I had been dreaming about visiting Nepal since 1979 after attending the Banff Film Festival which featured several films on trekking and climbing in Nepal. Eighteen years later this dream finally became a reality, when in 1997 I had the privilege of accompanying a group of Smithers, B.C. high school students on a month long trip to this mountainous country. Much to my surprise I would find this trip far more meaningful than going as a regular tourist, trekking a regular route through the Himalayas. We were travelling as donors to a project set up by a Canadian who had been living in Nepal for 25 years. Known as the Nepal School Projects, it helps the Nepalese people build water systems, medical posts and schools in their own villages. We were providing money for building supplies that were not available near their villages and instead of just mailing our donation we got to deliver it personally.
My nose is pressed to the window as we fly closer to this tiny country. I cant believe I am almost in Nepal. I see the terraced hillsides first--they look just like the pictures! I run to the other side of the plane to get a glimpse of the magnificent Himalayan Mountains. I am so excited I cant contain myself. Im running from side to side, leaning over strangers, a huge grin on my face! I feel like Im coming home. Maybe that dream stuffed into the corner of my brain has done something to me.
I think I am prepared for the culture shock, but nothing I have done has prepared me for the feeling of complete fascination as I peer out the bus window. We are en route to our hotel in Kathmandu. Throngs of people dressed in bright sarongs, loin cloths, turbans and robes are doing life on the streets. Cooking, washing, sleeping, selling, buying, socializing--its all happening right here. Every few blocks a water tap attracts a group of people. Some are washing dishes, some are washing their hair or brushing their teeth. Men carry huge bags of grain or even double beds down the middle of the road, right there along with the cows, goats and chickens. The streets are lined with mud and brick buildings in various stages of completion. The smells and sounds are wonderful. Wood smoke and garlic, diesel and cow dung, shouting and honking. I love it.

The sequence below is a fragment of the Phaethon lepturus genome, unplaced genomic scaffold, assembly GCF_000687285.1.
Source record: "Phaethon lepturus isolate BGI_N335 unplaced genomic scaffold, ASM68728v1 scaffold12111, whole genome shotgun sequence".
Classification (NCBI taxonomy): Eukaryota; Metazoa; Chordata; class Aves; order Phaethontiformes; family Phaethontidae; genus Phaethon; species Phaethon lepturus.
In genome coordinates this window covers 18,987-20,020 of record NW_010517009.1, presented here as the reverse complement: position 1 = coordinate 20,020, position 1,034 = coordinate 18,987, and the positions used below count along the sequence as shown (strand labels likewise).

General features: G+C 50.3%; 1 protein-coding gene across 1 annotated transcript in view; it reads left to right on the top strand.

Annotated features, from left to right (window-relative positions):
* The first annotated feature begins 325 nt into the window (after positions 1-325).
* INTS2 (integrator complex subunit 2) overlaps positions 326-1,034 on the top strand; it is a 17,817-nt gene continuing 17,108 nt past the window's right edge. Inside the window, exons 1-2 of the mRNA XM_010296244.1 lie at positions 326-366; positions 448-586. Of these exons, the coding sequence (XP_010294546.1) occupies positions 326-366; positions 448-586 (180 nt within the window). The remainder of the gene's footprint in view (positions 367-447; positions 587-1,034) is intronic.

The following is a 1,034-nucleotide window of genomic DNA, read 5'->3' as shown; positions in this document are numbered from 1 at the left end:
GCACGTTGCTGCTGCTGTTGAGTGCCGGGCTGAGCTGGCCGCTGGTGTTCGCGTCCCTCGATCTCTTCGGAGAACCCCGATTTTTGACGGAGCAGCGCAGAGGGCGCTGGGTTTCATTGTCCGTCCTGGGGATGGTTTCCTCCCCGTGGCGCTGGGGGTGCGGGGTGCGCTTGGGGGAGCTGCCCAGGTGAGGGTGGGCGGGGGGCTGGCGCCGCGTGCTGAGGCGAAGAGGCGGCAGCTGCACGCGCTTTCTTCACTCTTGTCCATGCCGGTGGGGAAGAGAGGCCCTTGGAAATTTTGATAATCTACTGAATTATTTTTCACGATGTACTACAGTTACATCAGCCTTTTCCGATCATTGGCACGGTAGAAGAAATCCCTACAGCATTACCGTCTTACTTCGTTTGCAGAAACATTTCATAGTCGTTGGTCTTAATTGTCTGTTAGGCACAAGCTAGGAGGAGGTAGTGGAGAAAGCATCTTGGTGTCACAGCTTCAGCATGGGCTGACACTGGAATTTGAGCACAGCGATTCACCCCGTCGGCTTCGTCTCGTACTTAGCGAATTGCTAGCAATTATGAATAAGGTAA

Two days in Kathmandu and were pros. We know our way around town--how to barter, where to eat without getting sick, and which washrooms wont make us throw-up. (theres not too many of those.) Weve been to the Buddhist Temples and watched the Tibetan Monks chanting; weve spun the prayer wheels and lit the candles. I am most fascinated with the Hindu pilgrimage site, even though as westerners were not allowed in the actual temple. Here we see holy men in saffron robes with long gray dreadlocks and painted faces as they sit in perfect yoga positions for hours. Bodies in various stages of cremation are on platforms beside the river while life goes on around them. No one had told me life could be like this. I am blown away!
Michael Rojik, the co-ordinator of the Nepal School Projects, picks us up at our hotel at 5 a.m. Our first 10 day trek is to the Mahabharat Region of Nepal and is organized by Michael (a Canadian who works for this donor sponsored project.) We, the donors, get to deliver our donation personally to the village where our $5000 will be used to build a water system.
We jostle and bounce for three hours on a bus until we reach a place where all roads end (probably only 40 km in total). Here we meet our porters and guides who are to carry our gear and hold our hands if necessary. It will take us 5 days to reach the village where our money will be put to use and 5 days to come out by a different route. Our guides and porters dont speak English, we dont speak Nepalese--but we teach each other all day long as we walk the trails, rest together, eat and camp together.
The weather is gorgeous. Every day is sunshiny and warm, while the nights are pleasantly cool. The scenery is beyond belief. We are in what is know as the hill country (9000 foot hills) and we walk up one hill and down another. Every scene is special with green terraced fields, clay huts with thatched roofs, water in irrigation ditches wind around miniature fields and spill over stone walls. A water driven flour mill looks like a scene from the past. The lovely people greet us with hands together and a short bow. "Namaste," we reply--the first word we learn in Nepalese.